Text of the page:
What Happens When Children Perform (or, How Highly to Value...Nothing)
It's hot, and they've been here all day. The groups of young performers in the seats before me is tired, either frozen or fidgeting, desperate for the chance to book it home. But one of my most challenging girls has her hand raised, and her mouth pulled into a taut grimace, staring at me. My next move matters, and this child does not engage lightly, and technically we have five more minutes of class, and we are staying until this child is satisfied or else the clock runs out of seconds to be had.
"What if we break our leg, though?" she asks when I call on her.
I look at her quizzically. "On stage, you mean?"
"Yes. During the performance. What happens if we break our leg?"
Obviously my first thought is to try and shrug this comment off. Nobody just straight up breaks their leg onstage and these kids are blocked to walk on, jump up and down a few times, pose, and walk off. If somebody breaks a leg it is a culmination of extreme and ridiculous circumstances on par with the sinking of the Titanic.
But this girl is not actually asking if she's going to break her leg. She's asking if she can trust me, the cast, the audience, and the crew to come to her aid if a disaster goes down and she is stuck onstage being a character and not being allowed to react as herself, because it's against the rules of theatre. Unlike the rest of my sweaty, red-faced, half-sleeping sweethearts, this child is interacting with theory, and it's critical that she be commended for that.
When children perform, they are practicing pattern recognition, organizational skills, and impulse control on a level which is far beyond standard for their age. Consider that the five year old who is sitting onstage in a line may look slightly bored while someone else sings, but she still a) remembered where to sit and when, b) set aside her all-consuming feud with the child next to her to walk onstage and pretend to be friends, c) could probably, after some thought, tell you where they are in the story and what they'll be doing next, and d) may be staring at the sparkly shoes of the woman in the front row, but is not going over to play with them. The goal of live theatre with children is not perfect performances; the goal is improved life skills, and that child who is doing nothing onstage is doing a LOT more than I do most days before coffee, so she deserves every last round of applause she gets.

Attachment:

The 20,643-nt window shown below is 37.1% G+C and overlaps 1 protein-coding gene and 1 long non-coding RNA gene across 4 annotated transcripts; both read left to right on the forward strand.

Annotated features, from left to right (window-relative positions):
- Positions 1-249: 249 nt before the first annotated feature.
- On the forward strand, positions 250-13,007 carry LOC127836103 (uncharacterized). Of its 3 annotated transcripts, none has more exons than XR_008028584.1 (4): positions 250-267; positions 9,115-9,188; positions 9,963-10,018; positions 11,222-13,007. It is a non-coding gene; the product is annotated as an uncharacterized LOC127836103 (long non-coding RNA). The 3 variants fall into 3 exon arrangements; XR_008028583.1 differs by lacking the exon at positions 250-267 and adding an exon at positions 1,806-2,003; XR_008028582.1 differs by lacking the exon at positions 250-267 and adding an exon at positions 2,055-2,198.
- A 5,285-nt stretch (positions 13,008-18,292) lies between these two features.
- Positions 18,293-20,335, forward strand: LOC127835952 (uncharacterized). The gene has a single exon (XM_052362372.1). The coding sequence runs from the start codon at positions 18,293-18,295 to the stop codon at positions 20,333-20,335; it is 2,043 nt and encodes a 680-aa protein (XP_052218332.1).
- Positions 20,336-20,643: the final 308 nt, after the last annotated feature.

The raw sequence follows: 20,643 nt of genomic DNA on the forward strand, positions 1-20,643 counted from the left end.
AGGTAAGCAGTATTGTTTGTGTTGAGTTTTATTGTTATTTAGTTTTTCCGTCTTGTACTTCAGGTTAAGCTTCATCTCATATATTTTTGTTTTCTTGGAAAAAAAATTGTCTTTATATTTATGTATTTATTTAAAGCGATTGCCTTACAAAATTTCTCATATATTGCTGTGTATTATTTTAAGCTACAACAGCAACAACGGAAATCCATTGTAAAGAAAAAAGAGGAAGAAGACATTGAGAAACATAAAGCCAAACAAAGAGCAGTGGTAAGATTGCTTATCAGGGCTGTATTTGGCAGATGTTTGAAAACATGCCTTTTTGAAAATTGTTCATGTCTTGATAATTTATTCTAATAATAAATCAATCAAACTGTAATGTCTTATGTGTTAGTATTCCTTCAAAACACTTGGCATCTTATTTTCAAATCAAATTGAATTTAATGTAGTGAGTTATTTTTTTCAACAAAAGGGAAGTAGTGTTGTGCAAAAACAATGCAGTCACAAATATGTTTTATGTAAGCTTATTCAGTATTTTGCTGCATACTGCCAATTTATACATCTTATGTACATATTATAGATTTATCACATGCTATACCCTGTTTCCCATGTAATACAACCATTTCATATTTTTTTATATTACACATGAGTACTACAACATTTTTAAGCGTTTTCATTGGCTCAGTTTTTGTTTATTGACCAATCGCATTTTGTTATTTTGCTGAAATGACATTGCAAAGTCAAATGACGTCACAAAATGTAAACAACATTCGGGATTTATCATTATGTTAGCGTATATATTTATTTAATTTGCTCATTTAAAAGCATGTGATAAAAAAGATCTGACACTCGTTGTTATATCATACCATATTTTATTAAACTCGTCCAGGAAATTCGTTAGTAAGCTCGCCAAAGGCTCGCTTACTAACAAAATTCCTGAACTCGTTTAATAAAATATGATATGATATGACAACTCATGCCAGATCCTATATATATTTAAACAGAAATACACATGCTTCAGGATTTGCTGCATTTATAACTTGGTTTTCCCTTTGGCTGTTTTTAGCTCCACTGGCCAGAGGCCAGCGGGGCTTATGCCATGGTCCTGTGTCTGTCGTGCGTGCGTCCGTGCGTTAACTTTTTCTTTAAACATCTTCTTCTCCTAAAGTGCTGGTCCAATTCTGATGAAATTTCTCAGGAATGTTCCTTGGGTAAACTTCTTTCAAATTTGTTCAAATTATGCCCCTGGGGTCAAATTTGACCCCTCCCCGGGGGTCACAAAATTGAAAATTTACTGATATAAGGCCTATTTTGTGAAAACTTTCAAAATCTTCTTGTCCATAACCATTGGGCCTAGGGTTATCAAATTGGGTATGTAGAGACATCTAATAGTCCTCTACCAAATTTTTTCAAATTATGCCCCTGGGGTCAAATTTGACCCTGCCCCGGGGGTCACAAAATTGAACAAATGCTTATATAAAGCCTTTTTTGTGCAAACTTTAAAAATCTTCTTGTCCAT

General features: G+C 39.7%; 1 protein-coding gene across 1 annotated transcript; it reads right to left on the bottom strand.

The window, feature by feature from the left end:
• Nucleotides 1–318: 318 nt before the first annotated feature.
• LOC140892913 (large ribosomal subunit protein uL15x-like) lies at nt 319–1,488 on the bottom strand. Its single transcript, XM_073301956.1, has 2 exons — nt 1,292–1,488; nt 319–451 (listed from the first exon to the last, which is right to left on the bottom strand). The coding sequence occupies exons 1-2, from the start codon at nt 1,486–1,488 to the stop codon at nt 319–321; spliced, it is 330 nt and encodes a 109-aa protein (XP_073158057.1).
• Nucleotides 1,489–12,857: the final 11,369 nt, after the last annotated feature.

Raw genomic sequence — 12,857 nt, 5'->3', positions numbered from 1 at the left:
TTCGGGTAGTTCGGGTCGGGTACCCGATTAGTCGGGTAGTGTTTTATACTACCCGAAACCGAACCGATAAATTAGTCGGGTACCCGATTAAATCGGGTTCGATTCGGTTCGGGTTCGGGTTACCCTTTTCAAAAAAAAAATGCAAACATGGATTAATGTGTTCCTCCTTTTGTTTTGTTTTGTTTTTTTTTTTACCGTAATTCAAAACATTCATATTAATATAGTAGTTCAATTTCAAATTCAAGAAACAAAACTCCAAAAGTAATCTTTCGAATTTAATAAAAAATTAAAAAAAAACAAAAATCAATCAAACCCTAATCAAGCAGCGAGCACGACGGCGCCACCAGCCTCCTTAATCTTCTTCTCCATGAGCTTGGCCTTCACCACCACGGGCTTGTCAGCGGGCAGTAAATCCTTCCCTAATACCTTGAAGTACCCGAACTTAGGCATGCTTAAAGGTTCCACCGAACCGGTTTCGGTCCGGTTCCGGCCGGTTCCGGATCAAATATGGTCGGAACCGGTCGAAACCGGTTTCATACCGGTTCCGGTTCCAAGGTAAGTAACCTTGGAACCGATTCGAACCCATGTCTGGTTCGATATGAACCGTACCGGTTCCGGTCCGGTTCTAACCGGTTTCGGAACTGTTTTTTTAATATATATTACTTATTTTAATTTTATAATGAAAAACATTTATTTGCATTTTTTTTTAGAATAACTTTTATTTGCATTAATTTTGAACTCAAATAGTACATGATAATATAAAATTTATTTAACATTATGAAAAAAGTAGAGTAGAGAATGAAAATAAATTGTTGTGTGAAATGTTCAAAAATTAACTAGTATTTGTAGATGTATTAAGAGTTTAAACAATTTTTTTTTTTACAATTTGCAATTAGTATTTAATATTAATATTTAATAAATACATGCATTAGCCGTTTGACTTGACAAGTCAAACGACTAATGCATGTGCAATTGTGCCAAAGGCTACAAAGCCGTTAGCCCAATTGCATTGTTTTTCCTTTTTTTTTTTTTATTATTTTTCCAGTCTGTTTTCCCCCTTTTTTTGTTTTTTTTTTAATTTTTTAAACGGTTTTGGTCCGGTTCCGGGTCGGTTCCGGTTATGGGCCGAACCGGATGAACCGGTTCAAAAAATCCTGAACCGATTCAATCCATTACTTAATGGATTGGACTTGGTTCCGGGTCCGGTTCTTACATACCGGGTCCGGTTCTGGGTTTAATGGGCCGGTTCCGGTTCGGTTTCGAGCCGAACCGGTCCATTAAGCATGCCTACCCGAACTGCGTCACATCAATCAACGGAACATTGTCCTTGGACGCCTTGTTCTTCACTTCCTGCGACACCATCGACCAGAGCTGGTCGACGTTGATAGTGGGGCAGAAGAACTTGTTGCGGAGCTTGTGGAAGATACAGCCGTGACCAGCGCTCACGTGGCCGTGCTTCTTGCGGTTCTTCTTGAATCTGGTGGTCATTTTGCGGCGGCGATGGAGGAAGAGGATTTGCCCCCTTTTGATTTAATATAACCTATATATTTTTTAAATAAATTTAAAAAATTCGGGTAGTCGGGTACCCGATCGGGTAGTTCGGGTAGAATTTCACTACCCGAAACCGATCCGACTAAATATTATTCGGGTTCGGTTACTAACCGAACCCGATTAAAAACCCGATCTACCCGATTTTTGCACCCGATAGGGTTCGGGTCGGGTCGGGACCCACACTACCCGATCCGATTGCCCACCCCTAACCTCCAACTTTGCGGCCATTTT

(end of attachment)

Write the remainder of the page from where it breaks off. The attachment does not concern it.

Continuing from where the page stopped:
Dig even deeper, though, and you will find a whole new challenge for the young performers age group, which is the difficulties of navigating a new set of social rules and parameters when they really have barely learned (or, in some cases, are still learning) the old ones. For example:
AT HOME: Pick up those things and put them away, I don't care whose they are or who dropped them there, just get them off the floor. (Intended takeaway: We take responsibility for our spaces and we are helpful in creating an organized home.)
AT SCHOOL: Pick up those things and give them to me, because they don't belong to you and I will make sure they get back to the person to whom they belong. (Intended takeaway: I, as your teacher, am trustworthy and in charge. Send problems and issues through me so that they can be cataloged and correctly filed.)
AT THE THEATRE: Leave those things there. Do not touch other people's things, even if they are on the floor. You never know what is set there on purpose and what isn't. (Intended takeaway: As we create this world together, you need to not only be solid with your word and deed, but trust other people to be solid with their word and deed, because this is a fake world and we all need to be on the same page in order to create it.)
An adult of sound mind can have a hard time clearly differentiating between these things: a child is far more likely to get confused, cry, misunderstand, feel like they got "called out" or "in trouble" for being corrected, and then eventually skulk off and decide that theatre is not for them. And when they don't, they deserve some thunderous applause for that, too.
Performance requires bravery, and we need more brave little people in our world. People who think and act, but also people who think and purposefully wait. The message of "take what you want" can be tempered with "when the time is right," and theatre arts creates children who can do so many things at once that it may look like nothing at all to the observer, and that's a magical thing for a busy child. We, as parents, can work on learning it, too.
To finish the story: I told my challenging little tight-lipped girl that "if you break your leg, smile. I will be right offstage and I will run on and I will swoop you off and we will go to the hospital and we will fix your leg."
Her eyes got wide. "You would swoop me off in the middle of the show???"
I nodded. "Yes. But what's your job?"
She thought for a moment. "Smile," she said. "They don't know the script. Maybe I can stop and sit down, they wouldn't know in the audience. Maybe I could even limp off to you if you were in the vom, because then they wouldn't ever even know the way they would if you swooped me off."
Relief. She gets it. "You're right," I said. "What a good idea you have. See? You thought of everything."